Reunited with the Attractions for the first time since the Blood and Chocolate sessions of the mid-'80s, you'd expect the cleverest Elvis to use the occasion to rock out with multi-syllabic abandon, but Brutal Youth is one of the bespectacled one's politest offerings to date.
But attitude is relative isn't it? Costello is far too literate a rocker to be satisfied with crafting angst-filled platitudes like the grungy wankers that have so many critics in a tizzy these days.
Still, nobody wields a verbal cutlass or turns a phrase quite like EC. Whether musing on the inconvenience of having a doppelganger that feeds off of his emotional pain in "My Science Fiction Twin" or the middle-brow comedy of the circus work stoppage he describes in "Clown Strike," Costello is perceptive to a precious fault.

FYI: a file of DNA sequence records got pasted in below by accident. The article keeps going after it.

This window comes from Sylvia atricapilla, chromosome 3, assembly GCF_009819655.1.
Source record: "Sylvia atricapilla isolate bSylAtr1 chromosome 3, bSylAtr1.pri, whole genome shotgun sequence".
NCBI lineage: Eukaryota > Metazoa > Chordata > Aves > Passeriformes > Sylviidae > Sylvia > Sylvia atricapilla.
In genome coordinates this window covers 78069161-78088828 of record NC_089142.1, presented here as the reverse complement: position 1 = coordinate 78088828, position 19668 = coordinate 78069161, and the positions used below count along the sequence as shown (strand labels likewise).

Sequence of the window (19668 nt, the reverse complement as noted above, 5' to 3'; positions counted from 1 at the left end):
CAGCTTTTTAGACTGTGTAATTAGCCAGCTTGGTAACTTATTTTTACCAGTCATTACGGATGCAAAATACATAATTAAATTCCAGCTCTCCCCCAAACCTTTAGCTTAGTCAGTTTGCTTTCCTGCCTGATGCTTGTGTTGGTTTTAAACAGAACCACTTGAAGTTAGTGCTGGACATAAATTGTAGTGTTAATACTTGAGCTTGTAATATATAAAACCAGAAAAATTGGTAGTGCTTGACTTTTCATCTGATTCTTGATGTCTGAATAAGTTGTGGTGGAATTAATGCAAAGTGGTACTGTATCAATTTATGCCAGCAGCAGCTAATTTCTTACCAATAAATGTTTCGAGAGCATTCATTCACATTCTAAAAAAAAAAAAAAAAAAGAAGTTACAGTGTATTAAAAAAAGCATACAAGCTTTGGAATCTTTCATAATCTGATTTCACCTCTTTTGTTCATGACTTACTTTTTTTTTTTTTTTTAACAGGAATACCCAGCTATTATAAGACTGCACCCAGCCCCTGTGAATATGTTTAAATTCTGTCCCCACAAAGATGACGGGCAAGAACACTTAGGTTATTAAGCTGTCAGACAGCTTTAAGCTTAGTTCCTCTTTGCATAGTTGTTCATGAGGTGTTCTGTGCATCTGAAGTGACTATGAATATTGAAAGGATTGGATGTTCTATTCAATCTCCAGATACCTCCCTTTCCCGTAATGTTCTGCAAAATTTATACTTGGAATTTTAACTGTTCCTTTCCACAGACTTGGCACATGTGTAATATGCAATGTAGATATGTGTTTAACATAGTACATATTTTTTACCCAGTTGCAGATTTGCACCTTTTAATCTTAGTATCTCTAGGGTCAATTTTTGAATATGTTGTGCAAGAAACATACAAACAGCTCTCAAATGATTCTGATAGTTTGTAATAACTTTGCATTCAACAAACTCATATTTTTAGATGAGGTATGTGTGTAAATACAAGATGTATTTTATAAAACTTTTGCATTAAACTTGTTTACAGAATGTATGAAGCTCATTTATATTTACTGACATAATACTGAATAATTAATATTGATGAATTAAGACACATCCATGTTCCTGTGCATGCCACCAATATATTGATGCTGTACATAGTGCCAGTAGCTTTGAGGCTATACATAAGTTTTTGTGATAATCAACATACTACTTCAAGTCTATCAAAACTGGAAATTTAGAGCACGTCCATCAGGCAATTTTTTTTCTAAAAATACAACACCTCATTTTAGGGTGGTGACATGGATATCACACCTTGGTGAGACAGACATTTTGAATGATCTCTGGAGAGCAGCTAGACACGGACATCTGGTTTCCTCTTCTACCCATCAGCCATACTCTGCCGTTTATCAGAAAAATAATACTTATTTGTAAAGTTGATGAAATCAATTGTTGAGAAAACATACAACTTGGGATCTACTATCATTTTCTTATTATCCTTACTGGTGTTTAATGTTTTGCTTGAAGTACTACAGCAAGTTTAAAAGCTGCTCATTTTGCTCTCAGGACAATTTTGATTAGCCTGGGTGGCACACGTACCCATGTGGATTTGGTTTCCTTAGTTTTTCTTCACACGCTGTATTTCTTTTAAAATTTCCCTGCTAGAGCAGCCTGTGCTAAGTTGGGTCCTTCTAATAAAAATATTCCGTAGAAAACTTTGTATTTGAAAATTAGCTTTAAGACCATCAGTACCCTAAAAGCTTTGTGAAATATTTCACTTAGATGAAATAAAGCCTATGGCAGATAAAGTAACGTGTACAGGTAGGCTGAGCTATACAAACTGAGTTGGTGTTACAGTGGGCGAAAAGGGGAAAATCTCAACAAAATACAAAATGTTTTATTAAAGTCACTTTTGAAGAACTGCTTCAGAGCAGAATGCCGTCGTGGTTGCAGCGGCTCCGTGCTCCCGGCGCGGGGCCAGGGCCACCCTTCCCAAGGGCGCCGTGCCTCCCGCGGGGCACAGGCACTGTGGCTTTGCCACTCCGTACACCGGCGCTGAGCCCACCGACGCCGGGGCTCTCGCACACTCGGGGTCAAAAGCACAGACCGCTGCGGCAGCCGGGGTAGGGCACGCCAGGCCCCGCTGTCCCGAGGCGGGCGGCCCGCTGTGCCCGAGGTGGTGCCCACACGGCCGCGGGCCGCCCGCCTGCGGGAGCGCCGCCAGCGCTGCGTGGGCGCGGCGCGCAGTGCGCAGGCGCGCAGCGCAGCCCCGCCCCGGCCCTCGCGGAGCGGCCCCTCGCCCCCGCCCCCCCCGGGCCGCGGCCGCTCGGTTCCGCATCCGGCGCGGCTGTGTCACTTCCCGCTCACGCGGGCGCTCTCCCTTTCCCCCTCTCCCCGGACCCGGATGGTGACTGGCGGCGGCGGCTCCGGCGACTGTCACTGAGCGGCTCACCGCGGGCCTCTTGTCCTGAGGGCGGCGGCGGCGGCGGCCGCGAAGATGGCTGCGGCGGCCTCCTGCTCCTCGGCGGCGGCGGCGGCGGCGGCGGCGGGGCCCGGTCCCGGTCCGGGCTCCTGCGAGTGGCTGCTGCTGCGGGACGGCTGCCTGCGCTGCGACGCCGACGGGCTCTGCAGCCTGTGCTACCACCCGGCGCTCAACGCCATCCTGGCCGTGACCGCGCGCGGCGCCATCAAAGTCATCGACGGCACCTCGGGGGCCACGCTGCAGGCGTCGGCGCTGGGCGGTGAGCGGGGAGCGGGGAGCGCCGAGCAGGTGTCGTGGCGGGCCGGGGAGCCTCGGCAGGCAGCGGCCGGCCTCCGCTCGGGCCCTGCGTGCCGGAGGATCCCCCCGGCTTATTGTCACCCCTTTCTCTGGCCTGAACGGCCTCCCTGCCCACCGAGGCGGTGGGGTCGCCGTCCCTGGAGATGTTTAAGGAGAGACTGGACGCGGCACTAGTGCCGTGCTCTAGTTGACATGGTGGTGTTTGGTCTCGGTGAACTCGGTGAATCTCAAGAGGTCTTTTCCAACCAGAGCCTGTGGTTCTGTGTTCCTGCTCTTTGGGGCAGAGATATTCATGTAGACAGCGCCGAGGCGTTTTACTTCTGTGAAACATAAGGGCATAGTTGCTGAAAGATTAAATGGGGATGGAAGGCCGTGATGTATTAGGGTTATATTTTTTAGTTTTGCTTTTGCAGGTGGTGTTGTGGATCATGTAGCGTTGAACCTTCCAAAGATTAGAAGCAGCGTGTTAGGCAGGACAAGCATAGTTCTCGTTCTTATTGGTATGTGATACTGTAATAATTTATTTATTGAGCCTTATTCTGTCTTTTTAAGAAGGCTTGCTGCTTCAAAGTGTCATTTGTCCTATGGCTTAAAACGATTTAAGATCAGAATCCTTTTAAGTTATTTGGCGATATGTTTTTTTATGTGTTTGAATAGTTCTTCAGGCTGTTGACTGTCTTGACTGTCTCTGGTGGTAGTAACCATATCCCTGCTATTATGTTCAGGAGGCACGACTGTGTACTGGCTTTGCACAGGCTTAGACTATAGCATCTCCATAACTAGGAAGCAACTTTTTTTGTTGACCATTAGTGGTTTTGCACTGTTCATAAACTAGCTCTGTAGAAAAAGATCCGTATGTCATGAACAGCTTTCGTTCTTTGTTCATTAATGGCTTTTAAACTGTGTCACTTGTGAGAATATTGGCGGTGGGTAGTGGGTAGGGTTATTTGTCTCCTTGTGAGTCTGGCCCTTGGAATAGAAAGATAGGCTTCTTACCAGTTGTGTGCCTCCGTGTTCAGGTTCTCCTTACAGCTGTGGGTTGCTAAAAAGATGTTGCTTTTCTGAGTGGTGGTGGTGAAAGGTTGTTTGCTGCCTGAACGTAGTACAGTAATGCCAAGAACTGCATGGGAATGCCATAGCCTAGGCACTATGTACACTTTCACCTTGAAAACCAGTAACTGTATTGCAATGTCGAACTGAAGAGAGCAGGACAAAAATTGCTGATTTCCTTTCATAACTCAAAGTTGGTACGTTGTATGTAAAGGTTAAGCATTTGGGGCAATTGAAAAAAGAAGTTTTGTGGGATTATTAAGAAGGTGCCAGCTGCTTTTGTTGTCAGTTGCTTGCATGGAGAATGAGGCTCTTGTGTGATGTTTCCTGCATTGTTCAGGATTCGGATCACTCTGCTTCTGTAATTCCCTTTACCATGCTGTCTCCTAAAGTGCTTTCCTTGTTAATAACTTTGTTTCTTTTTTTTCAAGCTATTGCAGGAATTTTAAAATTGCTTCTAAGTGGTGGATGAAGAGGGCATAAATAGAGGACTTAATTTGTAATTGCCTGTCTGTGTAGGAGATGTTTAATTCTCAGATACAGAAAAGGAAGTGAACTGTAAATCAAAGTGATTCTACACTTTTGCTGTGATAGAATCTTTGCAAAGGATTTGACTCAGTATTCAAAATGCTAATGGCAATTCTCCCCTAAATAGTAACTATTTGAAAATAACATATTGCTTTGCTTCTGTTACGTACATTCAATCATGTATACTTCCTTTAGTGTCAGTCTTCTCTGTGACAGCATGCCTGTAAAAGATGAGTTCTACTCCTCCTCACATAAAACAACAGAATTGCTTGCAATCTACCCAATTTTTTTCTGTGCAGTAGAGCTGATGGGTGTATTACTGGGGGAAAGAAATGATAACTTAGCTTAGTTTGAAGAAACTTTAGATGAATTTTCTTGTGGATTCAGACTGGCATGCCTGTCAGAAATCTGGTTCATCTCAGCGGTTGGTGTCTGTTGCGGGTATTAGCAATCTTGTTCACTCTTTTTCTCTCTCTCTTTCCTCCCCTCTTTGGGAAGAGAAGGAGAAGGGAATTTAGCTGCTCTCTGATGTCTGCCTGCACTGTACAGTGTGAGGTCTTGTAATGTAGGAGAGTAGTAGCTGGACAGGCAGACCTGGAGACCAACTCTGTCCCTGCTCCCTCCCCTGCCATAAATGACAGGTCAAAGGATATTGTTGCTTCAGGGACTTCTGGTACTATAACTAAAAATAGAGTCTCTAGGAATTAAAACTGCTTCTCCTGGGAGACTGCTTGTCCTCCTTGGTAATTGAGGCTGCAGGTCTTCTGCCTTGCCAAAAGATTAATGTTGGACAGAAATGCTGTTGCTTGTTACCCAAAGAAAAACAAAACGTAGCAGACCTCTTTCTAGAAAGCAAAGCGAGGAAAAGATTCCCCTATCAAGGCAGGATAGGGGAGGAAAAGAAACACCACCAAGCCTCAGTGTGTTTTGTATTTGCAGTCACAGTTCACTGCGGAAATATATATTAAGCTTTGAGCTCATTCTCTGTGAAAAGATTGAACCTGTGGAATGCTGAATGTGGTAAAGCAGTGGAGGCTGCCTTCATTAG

As scabrous as his wit is, Costello can't help but couch it in a pop context that's far less intimidating than it once was.
There's nothing wrong with a strategy that highlights one's strength, and Costello remains unrivaled on the lyrical front, but there has to be a more contemporary expression for the anger he's given such brilliant display to since his punk days in the late '70s.
The pop arena is full of intriguing experiments of the sort he'd do well to look at.
Meanwhile, Brutal Youth is slightly better than his last great pop-effort, Spike, and 100 times better than his pretentious last album, The Juliette Letters, thanks to the presence of Pete and Bruce Thomas, Steve Nieve and Nick Lowe.
Not exactly My Aim Is True, but better than most of the top 10.